It was clear from the beginning that the Woven City project needed a unique working culture that would leverage the diverse styles of working, expectations, ambitions, and aspirations of the people contributing to the project. But the question was: how could the time-tested Toyota Way and Silicon Valley’s way work together as complementary forces? Daisuke and his team knew that the project needed both, for Woven to succeed.  

Functional or matrix organization? 

The Woven City team had expanded from one group of five members to as many as 500 in the space of two years. This was “needs-based” growth, with several project managers and group leaders, hired from different industries, backgrounds, experiences, and styles. Many new hires came from Toyota, but many others joined from outside the Toyota ecosystem, including from the US.  

Small to medium-sized groups were formed, resulting in a multi-layered organization. At times, it looked like an inverse pyramid, as most of the project team’s core work was in designing Woven City. Yet, execution would require an expansion of the bottom part of the pyramid. 

“Our goal is to create technology to support a happy healthy human life. It is not technology to replace people, but to help unlock human potential.”
- James Kuffner, CEO of Woven by Toyota

The team members who had come from Toyota were used to a matrix organizational structure, while those from Silicon Valley were more accustomed to a flatter structure. The impact of the rapid growth in the organization, coupled with diverse ways of working, meant decision-making was concentrated at the top level of management and was therefore slower.  

Moreover, since its inception, Woven City’s management team had been more focused on each function, such as R&D.  Yet as the city’s design and development progressed, the organization was becoming more product development driven, with product owners and product-based teams driving product-related outcomes. As a result, the growing number, complexity, and variety of projects called for a nuanced assessment of the teams’ organization, responsibilities, and ways of working. 

Smart mobility for all   

Generally, smart cities have focused on technology to make things smarter. This has resulted in an implementation approach that has essentially been technology-centric. While that has come with multiple benefits, it has also come with significant power consumption, invasion of privacy, and poor data security, among other issues – many of which have had implications for citizens’ trust in the system.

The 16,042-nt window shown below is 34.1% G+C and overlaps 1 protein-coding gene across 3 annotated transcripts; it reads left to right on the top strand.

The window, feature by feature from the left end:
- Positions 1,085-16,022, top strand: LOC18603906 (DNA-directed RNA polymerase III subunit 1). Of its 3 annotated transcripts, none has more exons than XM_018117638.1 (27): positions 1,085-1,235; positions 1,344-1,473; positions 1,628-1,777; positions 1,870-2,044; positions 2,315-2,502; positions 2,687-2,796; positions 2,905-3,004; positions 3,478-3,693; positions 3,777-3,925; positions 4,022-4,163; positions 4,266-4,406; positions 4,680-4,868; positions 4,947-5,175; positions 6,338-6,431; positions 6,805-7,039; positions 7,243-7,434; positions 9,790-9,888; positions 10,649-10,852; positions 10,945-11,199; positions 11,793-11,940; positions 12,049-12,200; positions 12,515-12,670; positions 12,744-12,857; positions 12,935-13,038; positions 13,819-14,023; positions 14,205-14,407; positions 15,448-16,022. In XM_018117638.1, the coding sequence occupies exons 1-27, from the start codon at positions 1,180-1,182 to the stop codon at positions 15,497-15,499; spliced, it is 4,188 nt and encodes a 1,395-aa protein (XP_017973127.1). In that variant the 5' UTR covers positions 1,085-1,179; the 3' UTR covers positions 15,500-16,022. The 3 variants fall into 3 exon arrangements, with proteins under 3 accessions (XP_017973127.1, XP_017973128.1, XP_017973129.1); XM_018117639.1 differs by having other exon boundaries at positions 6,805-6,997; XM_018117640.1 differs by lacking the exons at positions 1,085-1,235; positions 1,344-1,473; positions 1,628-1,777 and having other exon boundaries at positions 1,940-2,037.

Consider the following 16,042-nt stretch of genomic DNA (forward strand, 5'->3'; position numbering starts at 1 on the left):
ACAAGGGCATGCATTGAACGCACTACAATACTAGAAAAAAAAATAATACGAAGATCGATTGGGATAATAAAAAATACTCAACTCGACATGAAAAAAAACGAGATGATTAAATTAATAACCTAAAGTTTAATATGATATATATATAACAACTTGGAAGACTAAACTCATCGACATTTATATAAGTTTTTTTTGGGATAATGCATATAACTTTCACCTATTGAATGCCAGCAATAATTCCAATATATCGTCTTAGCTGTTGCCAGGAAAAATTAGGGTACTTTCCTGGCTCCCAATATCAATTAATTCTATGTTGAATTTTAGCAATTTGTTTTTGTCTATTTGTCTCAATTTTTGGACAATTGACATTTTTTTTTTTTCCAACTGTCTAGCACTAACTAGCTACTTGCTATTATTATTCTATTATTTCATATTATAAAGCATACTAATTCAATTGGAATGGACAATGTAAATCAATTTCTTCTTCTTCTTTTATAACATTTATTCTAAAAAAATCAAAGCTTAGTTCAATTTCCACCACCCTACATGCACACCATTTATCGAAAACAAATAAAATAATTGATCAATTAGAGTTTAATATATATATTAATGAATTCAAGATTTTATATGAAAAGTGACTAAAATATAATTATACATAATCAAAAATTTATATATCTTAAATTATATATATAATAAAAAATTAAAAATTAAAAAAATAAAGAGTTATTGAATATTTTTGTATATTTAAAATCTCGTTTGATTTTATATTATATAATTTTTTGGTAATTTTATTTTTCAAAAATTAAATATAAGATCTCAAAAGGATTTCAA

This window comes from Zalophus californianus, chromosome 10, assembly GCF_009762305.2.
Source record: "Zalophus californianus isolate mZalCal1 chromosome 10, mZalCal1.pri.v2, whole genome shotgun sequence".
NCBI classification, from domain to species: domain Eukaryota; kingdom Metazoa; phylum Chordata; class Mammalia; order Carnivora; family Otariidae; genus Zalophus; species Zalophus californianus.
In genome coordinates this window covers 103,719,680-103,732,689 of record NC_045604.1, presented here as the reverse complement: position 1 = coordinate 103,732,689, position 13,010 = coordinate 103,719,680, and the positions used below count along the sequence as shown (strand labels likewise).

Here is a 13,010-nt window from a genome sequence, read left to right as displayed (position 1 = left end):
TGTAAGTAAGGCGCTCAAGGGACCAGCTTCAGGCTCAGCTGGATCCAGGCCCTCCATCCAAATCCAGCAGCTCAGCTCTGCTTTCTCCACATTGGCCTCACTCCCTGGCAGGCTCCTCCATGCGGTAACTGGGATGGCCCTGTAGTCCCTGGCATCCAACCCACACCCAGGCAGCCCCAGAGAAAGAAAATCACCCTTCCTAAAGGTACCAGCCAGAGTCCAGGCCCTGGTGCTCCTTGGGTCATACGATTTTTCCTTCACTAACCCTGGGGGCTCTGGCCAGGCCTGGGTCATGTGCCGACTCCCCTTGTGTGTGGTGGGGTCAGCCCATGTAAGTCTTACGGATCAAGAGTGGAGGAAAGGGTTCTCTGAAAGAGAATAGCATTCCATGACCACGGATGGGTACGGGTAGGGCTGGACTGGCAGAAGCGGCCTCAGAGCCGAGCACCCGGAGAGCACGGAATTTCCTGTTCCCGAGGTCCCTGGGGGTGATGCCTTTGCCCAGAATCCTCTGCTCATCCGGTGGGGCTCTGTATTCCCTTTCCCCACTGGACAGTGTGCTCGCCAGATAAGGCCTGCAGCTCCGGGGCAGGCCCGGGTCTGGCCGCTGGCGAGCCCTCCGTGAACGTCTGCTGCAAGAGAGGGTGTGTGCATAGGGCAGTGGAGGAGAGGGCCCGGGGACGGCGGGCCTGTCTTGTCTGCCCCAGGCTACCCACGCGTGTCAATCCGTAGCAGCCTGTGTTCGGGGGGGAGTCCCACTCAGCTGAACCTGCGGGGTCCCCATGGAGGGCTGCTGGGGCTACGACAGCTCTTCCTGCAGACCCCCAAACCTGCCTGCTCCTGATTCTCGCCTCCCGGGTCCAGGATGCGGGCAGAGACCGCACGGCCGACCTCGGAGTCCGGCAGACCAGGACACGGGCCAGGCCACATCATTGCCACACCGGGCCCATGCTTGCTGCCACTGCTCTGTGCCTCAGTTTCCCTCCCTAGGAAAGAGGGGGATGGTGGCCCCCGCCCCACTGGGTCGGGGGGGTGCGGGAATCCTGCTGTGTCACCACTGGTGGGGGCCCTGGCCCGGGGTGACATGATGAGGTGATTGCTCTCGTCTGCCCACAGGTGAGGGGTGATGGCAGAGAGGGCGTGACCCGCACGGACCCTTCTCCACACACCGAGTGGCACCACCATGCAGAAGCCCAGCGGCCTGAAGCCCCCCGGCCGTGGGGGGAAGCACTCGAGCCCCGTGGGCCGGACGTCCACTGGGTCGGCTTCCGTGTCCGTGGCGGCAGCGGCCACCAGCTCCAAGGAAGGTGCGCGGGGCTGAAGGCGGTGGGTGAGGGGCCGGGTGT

Woven City’s purpose was to amplify human capabilities with the help of new technologies in a living laboratory with human-centered research, ultimately producing well-being for all. So, it was crucial that these issues were addressed right from the beginning. 

In that “laboratory”, innovations were created and validated in collaborative, multi-contextual, real-world environments, setting Woven City apart from other smart city projects where technology was at the center of development.  

The interaction between humans and machines was therefore a fundamental element of Woven City, where robots and automation could free people from difficult, tiring, and dangerous jobs.  

The Toyota Production System, the company’s long-standing approach to manufacturing, required humans to ensure quality and continuous improvement. This meant that robots and automation were there to amplify, rather than replace, humans.  

When we think about mobility, it means moving from point A to point B, but what we want to emphasize is that mobility also has an emotional component and represents feelings like, ‘I am moved’.
- Daisuke Toyoda, Senior Vice President of Woven by Toyota

Our goal is to create technology to support a happy healthy human life. It is not technology to replace people, but to help unlock human potential,” explained Kuffner.   

Woven City has been a once-in-a-lifetime opportunity to create a city from scratch, experiment in a real-world environment and create a futuristic, prototype town. The ultimate goal has been to build the infrastructure of the future that is connected, digital and sustainable by expanding its definition of “mobility” to realize well-being for all.  

Daisuke said: “When we think about mobility, it means moving from point A to point B, but what we want to emphasize is that mobility also has an emotional component and represents feelings like, ‘I am moved’.  

“Mobility can also connect human hearts to other human hearts. This human connection is the fundamental value of mobility.” 

This case study was co-written with IMD EMBA graduates Aris Maroonian, Thiago Freitas, Mohana Vamsi Gangineni and Nurian Sultanov.

 

Authors

Niccolo Pisani - IMD Professor

Niccolò Pisani

IMD Professor of Strategy and International Business

Niccolò Pisani is Professor of Strategy and International Business at IMD. His award-winning research has appeared in the world’s leading academic journals and extensively covered in the media. His work has been featured in both Harvard Business Review and MIT Sloan Management Review. He has also written several popular case studies that are distributed on a global scale. He also co-directs the International Growth Strategies program.